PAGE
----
Guest column: Make your voice heard in Basalt
If one were to rely solely on what they read in The Aspen Times, he or she may be left with the impression that there is a huge group of people dedicated to “preserving” the Pan and Fork property for use as a park and protecting this “legacy” piece of land from the greedy hands of developers. And if one had failed to follow the Our Town planning process, part of which began with the efforts of “the Friends of the Fork,” they may be misguided to believe that the options that were selected were contrived by greedy architects, real estate developers and others with their respective hands in the cookie jar. We had an expensive, intensive public process that chose an alternative very similar to what the developer proposed. The people, in fact, voted on the preferred alternative, but the mayor didn’t like it, so she delayed with more processes and enlisted foot soldiers to beat her drum. Is this Aspen politics coming to Basalt? The vote outcome didn’t jibe with government’s view, so hey, let’s see if we can get another vote.
As most of us know who spent hundreds of hours in chat sessions, kickoff meetings and drawing visions and ideas on blank canvas as far back as April 2014, hundreds of people from all walks of life in our community participated in that exercise. Perhaps that’s why we were dumbfounded several months ago when strangers to the process, or people who had not been identified in any of the previous year’s dialogue (except for a few), began to show up at council meetings and spoke out against all that had been accomplished over the preceding year(s). The Times liked to characterize the participants of the process as a variety of affluent professionals with an eye toward personal gain, while the opponents were a group of unbiased environmentalists out to slay the dragon. In doing so, the Times unwittingly attempted to marginalize the remarks and opinions of anyone on the support side. This artificial influence, so developed, and with the “extracurricular persuasion” by our mayor, has left us with a potential project that is, for now, far less than what we hoped for and deserve with artificial boundary lines drawn by the least capable among us, all in an effort to appease the squeaky wheel rather than complement good design. I’d like to believe that our councilmen are as disturbed as we have been given that they were invested both emotionally and financially in the public process, but they have failed as a group to rein in the mayor, who finds every possible way to stall the project, even with a 5-0 vote in favor of Resolution 34, where she allowed herself to be counted positively but did not actually, physically vote.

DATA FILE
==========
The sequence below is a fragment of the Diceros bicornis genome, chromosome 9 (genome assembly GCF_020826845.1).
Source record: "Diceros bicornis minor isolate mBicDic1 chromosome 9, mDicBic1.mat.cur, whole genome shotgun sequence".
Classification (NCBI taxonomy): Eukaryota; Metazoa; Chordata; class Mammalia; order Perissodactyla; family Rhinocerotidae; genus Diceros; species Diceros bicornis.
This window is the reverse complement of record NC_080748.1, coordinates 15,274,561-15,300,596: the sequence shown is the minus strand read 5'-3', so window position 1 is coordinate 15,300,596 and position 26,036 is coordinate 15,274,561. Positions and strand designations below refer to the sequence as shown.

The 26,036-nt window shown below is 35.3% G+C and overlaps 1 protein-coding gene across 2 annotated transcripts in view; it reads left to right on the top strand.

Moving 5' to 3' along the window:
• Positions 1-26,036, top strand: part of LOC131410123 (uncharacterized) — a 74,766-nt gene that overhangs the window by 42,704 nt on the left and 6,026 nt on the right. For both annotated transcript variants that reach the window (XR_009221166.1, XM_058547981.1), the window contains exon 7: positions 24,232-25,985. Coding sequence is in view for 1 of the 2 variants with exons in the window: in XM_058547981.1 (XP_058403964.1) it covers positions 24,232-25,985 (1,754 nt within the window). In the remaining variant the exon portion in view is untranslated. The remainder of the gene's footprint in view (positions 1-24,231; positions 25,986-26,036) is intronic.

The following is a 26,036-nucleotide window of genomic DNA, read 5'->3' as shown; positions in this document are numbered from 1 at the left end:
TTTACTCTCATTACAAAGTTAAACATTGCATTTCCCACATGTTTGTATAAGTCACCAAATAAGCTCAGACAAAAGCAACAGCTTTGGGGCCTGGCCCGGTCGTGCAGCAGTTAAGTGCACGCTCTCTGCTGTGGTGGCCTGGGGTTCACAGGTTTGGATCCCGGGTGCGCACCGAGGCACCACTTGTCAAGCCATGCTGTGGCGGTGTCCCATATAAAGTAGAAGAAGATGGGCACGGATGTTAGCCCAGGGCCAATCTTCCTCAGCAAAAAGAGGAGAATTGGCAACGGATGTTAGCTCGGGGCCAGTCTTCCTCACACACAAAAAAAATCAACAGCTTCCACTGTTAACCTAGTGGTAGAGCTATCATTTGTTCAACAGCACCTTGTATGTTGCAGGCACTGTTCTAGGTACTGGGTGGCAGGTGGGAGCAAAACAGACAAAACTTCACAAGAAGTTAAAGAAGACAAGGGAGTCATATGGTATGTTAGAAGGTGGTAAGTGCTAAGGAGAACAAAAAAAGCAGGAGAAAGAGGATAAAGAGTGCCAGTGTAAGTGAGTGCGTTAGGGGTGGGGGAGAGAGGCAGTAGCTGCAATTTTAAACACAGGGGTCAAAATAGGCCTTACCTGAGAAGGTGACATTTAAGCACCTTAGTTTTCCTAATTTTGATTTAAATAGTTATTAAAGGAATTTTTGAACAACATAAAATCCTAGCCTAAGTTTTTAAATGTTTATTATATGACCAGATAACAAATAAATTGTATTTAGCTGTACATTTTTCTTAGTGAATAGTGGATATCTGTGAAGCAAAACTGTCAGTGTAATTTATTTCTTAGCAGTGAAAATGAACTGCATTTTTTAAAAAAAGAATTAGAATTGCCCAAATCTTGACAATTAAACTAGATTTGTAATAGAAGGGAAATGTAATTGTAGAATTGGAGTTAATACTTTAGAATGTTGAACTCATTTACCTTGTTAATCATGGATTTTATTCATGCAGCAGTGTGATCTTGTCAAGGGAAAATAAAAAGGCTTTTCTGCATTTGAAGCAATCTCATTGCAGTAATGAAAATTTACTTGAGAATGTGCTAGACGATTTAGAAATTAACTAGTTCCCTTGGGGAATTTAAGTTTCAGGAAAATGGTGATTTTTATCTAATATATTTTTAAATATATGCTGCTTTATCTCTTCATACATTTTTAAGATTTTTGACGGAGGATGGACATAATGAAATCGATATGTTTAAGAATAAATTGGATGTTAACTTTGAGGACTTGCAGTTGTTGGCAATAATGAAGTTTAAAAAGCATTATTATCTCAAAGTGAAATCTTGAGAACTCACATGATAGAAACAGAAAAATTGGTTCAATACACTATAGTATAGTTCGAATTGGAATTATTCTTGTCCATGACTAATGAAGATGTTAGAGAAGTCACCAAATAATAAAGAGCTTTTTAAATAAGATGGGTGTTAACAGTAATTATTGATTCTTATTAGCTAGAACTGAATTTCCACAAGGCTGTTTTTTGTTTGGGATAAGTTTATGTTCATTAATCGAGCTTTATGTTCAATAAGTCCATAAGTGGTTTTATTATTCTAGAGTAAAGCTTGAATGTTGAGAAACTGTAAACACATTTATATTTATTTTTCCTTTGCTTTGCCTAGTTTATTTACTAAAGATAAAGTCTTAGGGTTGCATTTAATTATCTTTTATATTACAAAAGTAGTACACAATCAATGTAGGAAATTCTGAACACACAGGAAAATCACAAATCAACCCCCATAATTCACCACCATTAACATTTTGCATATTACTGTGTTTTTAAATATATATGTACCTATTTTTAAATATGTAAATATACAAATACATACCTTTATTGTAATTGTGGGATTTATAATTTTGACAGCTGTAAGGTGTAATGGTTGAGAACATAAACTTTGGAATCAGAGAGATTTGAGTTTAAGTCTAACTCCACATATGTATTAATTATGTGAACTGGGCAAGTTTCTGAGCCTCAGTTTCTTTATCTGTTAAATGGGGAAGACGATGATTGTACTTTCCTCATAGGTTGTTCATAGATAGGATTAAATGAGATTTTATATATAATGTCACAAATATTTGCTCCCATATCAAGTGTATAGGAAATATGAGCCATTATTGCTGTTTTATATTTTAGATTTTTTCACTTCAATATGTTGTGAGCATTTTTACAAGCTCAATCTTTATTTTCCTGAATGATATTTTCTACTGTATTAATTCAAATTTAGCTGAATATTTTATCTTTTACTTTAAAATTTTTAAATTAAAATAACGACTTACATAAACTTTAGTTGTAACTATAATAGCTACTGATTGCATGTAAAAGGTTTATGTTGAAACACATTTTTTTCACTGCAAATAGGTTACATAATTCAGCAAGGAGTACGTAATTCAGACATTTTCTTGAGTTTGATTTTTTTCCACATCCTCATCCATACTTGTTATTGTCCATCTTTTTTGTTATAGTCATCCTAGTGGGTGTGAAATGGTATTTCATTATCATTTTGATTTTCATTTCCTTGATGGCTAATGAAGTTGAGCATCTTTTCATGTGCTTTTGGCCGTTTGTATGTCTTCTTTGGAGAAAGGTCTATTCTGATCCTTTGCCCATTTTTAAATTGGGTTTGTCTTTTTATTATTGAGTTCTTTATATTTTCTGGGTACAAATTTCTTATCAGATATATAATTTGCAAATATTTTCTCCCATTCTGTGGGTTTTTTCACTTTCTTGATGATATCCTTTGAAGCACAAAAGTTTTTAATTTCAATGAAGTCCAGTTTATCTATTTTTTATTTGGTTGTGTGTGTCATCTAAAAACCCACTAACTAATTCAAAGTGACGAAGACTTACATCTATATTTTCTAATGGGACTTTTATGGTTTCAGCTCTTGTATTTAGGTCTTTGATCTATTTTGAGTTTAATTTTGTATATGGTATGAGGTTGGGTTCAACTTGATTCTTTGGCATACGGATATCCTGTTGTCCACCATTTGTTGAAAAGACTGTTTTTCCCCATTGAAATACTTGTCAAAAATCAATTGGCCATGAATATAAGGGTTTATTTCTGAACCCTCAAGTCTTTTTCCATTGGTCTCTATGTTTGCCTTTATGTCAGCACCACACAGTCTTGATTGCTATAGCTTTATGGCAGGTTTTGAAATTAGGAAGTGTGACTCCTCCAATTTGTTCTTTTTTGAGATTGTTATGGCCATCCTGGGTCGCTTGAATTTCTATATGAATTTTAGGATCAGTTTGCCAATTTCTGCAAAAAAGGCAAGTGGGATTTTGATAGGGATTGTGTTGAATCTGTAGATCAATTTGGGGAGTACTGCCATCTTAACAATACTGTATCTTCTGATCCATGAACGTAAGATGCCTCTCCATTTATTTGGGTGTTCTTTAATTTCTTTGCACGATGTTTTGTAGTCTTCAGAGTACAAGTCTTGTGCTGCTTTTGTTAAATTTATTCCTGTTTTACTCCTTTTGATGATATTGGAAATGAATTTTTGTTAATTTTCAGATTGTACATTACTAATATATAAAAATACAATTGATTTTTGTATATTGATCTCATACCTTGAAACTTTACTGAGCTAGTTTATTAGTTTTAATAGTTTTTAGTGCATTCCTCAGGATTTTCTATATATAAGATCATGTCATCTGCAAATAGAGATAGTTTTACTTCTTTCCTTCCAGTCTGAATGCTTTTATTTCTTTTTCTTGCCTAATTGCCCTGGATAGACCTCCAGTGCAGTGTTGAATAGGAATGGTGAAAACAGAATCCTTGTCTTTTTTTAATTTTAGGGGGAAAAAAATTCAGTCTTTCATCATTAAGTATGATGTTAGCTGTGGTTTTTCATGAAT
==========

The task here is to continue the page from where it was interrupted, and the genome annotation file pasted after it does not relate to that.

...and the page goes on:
We are now faced with yet another two-month hiatus, when the council has asked for professional advice to determine what the value of concessions might be if asked by the developer — even before we have determined how much of the Roaring Fork Community Development Corp. property we will allow it to develop and how much the town will have to come up with to expand the park’s entrance. The small chunk of land to the west of the view plane and to the east of the artificial line drawn from the proposed development barrier known as the “polygon” remains in question. At least hundreds of thousands of dollars or concessions are on the table if the town determines that it would want to control the development (or not) of that parcel. It has been suggested that the commercial development and management of the parcel would be best handled by the hotel and become an amenity to be used by the public as well as the guests — a restaurant, brewpub, sporting-goods shop — and the cost would become the burden of the developer rather than the town. Given the dysfunction of the town, do we really want it to develop this piece of property and have to pay for it, as well? Wouldn’t someone with a financial stake in its success (and a lengthy track record of successes) be more apt to develop a successful project? “A park without sufficient commercial and residential components is just land,” according to Basalt resident Tim McMahon. Widely if not universally regarded as assets to park, civic and economic vitality, appropriate mixes of commercial, retail, housing and public accommodations become, along with park amenities, the “glue that connects people to place and to each other,” according to Basalt resident Larry Yaw (e.g., Salida, Golden, Buena Vista, Steamboat Springs and Telluride, to name a few). Isn’t that the meat of our vision?
Have you asked yourself, “What happened to all the work we did together over the last year?” Are you frustrated and disappointed by the mixed messages and outright deception of our mayor? Are you still excited by the possibility that some commercial development can and will complement our waterfront park and revitalize our faltering downtown? Make yourself heard through direct emails to our council members and to the town manager and through letters to the editor.
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